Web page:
Although I had anticipated being pacer-less would be kind of scary in the dark, what I hadn’t counted on was the factor of sleepiness. I haven’t ever had much problem staying up all night if I’m busy. I don’t really remember getting sleepy at my last 100 miler and I now realize that was in large part due to having Russ there to keep me company. We were busy gabbing so I don’t remember getting sleepy. But alone in the dark, flashing vest or not, I was getting mighty drowsy. And I started to feel sorry for myself. Poor me. Cold. Tired. Alone. In the dark. Boo Hoo. Eventually it seemed ridiculous to me to get so worked up over something I volunteered to do. For fun. After some internal eye-rolling I turned my vest back on and told my brain to “shut up” and I just kept moving.
At some point in this stretch of no-man’s-land I noticed some lights in a clearing off to my left. There was a guy sitting in a chair over there where an aid station was suppose to be (but was canceled due to extreme access problems). “Are you the sweep?” he asked me. Huh? What? “No…” Apparently he was a ham operator who had packed it out there to keep an eye on people passing through. He must have thought my flashing vest was an official sign of something. He must have been cold and tired too and hoped the ordeal was almost over. Sorry to disappoint. I’m just a fire fly passing through.
Next I saw a fellow runner sitting slumped on a stump by the side of the trail with his head in his hands. Concerned, I put my arm around him and asked if he was OK only to have him startle awake. “I was just sleeping!” Oops. Sorry to wake you and I was off “in a flash.” Poor guy. I found out later that he dropped at the next aid station because he was sleep running – not a safe mode of transportation. I wish it had occurred to me to have him come along and we could keep each other awake. Sorry Anil!
Finally I got to the Pinheads aid station and my pacer who would save me from sleep running and self pity. I sat and ate and eventually was kicked back onto the trail by Wayne. I knew there were just two more aid stations before the end and it seemed not impossible to actually get there.
Funny how things seemed to just get slower and farther the longer I was out there. And fuzzy. I have very limited recollection of the last 15 miles, especially those in the dark. I remember we did finally make it to the next to the last aid station and it was still dark. And Russ was there and I couldn’t believe him when he said he was dropping out! But why? “Dead quads.” Don’t you just want to try making it to one more aid station before you decide? He was sure he was done and I didn’t want to keep badgering him but I felt bad. I don’t think I’ve ever known anyone who was more ready to tackle a 100 miler. It just wasn’t right, but he seemed at peace with his decision and in the end that’s all that matters.
Reluctantly but gratefully I let Wayne get me back on my feet and we headed out to a long downhill section which I new was followed by a creek crossing on a little bridge then a moderate uphill (I ran most of it during the 50 miler so how hard could it be?) and then the last aid station before a sweet 6 mile downhill section to the finish. Piece of cake, right? And the coming of dawn will re-spark me and make the final push even more speedy. Right?
Wrong. Sure the trail went down, then the bridge then the steep uphill for…just…a…short…while…but maybe just a bit longer than I remember…quite a bit longer. I don’t remember it being so steep for so long.
Crap. Now I’m walking. More walking. No running, more up, more up, more up, more up, more up, more walking. There’s the dawn! I don’t feel ANY burst of energy. I’m dejected that I had been able to run this section before but now it’s all different and much harder. Drat. My triumphant finish will be taking a bit longer than I had hoped.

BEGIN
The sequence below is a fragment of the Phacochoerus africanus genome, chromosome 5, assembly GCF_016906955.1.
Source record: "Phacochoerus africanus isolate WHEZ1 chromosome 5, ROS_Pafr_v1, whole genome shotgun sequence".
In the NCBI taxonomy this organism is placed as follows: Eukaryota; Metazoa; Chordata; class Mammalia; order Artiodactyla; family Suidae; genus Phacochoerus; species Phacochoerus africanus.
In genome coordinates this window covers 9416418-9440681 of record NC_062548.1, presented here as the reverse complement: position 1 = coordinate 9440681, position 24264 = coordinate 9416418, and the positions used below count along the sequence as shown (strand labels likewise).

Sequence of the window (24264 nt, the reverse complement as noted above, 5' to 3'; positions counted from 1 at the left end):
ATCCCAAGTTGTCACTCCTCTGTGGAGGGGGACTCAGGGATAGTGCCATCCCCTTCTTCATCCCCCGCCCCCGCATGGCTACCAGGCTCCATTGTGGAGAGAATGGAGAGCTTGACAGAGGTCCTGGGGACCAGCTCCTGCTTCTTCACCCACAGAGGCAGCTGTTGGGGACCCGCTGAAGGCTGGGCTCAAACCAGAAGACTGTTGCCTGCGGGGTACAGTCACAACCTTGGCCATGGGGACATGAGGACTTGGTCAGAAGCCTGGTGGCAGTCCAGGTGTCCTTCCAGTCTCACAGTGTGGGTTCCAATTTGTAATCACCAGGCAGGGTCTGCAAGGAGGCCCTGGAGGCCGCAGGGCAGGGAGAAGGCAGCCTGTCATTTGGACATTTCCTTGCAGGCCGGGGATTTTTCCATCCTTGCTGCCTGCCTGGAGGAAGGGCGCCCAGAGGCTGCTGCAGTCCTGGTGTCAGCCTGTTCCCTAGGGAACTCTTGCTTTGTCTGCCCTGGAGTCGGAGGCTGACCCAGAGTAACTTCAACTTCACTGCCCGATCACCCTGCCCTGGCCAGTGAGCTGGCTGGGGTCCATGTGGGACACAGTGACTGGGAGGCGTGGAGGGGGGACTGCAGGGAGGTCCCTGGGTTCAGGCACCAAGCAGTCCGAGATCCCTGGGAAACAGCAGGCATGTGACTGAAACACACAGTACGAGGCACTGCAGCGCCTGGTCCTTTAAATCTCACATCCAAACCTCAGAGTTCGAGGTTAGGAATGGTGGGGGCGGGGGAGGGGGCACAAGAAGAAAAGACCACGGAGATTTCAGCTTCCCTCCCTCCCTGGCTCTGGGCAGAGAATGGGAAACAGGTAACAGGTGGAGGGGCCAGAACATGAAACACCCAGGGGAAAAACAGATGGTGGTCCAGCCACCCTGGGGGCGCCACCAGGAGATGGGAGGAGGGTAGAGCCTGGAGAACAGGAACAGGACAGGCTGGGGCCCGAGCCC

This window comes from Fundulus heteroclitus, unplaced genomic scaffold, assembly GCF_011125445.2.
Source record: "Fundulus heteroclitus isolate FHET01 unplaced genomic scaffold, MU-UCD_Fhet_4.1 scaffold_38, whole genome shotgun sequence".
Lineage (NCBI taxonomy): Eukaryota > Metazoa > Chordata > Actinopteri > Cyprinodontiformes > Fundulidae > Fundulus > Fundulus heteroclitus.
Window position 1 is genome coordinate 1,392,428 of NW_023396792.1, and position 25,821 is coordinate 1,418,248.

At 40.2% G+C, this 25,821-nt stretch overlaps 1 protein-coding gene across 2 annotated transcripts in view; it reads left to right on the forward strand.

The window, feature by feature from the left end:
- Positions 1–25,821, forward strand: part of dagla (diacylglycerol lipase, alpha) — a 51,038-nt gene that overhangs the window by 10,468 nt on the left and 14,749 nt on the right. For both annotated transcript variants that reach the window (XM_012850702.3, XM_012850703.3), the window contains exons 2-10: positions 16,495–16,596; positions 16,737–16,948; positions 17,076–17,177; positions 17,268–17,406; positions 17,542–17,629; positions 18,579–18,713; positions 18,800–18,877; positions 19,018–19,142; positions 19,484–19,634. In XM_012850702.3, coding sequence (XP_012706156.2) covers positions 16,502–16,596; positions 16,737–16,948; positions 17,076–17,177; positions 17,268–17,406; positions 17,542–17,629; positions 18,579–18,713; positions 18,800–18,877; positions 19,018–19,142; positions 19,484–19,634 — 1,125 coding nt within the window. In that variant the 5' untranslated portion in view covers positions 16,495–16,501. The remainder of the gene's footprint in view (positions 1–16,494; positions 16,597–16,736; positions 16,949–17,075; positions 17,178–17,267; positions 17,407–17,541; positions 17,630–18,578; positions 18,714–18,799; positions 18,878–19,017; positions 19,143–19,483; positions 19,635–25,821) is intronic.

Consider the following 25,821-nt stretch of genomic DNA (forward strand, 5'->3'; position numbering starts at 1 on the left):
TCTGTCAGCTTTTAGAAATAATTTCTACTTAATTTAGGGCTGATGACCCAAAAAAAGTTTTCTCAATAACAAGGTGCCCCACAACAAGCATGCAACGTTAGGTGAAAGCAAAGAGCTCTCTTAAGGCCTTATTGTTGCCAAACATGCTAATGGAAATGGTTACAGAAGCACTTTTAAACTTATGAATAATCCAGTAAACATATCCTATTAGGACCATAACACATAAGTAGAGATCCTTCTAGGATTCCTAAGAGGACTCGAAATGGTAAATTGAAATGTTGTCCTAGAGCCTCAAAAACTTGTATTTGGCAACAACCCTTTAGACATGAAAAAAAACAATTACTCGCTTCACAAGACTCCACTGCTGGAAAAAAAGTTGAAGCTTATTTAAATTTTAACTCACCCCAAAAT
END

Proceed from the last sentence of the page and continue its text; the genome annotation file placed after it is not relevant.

The final aid station was very low key. Everyone looked very tired: runners, volunteers, trees, dirt, air. Digressing into a fatigue shrouded babble, I ditched my rain poncho and I reluctantly swallowed a raspberry gel as we headed out. Before long I was actually running on a sweet section of gentle downhill. But this didn’t last for long and too soon I was walking that which was perfectly runnable. What a waste of great trail.
We tried to do the math about my progress. It looked like I wouldn’t be able to come in faster than my last 100 miler. I was going to be over an hour slower than last time. Realizing the hopelessness of pushing hard just to come in not quite as slow, I gave up trying. I walked. I saw electrical transformer boxes on the side of the trail. I saw people waiting on the side of the trail around every corner. As I got closer to these objects they transformed into the trees and bushes they really were. I was not actually having hallucinations (seeing something that’s not really there), but illusions (misinterpreting something that actually is there).
Then I began to sense someone was running behind us…now I was motivated not to get passed in the last few miles so I started running again, slowly, but at least I was moving faster than a walk! It got really quiet behind me so I turned around to see if Wayne was still there and there he was, walking and able to keep up very easily with my snail’s pace run. Sheesh, if I can walk as fast as I can “run” why waste my energy “running?” There wasn’t really anyone behind us anyway.
I won’t bore the reader here with the true perception I had of time nearly standing still and the never ending trail and the growing fatigue I was experiencing. But just imagine it for about another hour or so and you’ll have some idea of how it felt in person.
Finally, the last stretch, and I have to pretend I can still run up onto the road and up the driveway to the finish line. Rodney’s there waiting, as are Glen and Jerry and Kevin. I get my finishers prize and some extra swag and then find a chair by the fire to check out my feet and to rest. I was happy to be done and happy to have a second 100 miler under my belt.
Wayne disappeared and I didn’t hear from him again until later that afternoon by email. After a short nap he was able to recalculate my finishing time and, as it turns out, I was an hour faster than we had thought. I did beat my previous time by 22 minutes on a course that was 2.1 miles longer (103 miles). It must have been because of the flashing safety vest, right?
Once again, it goes without saying that I couldn’t have done this without the generous help of the volunteers who put on this race. No one gets paid for their trouble and I appreciate the sacrifices they made so that I could have the opportunity to run 100 (+) miles on the PCT.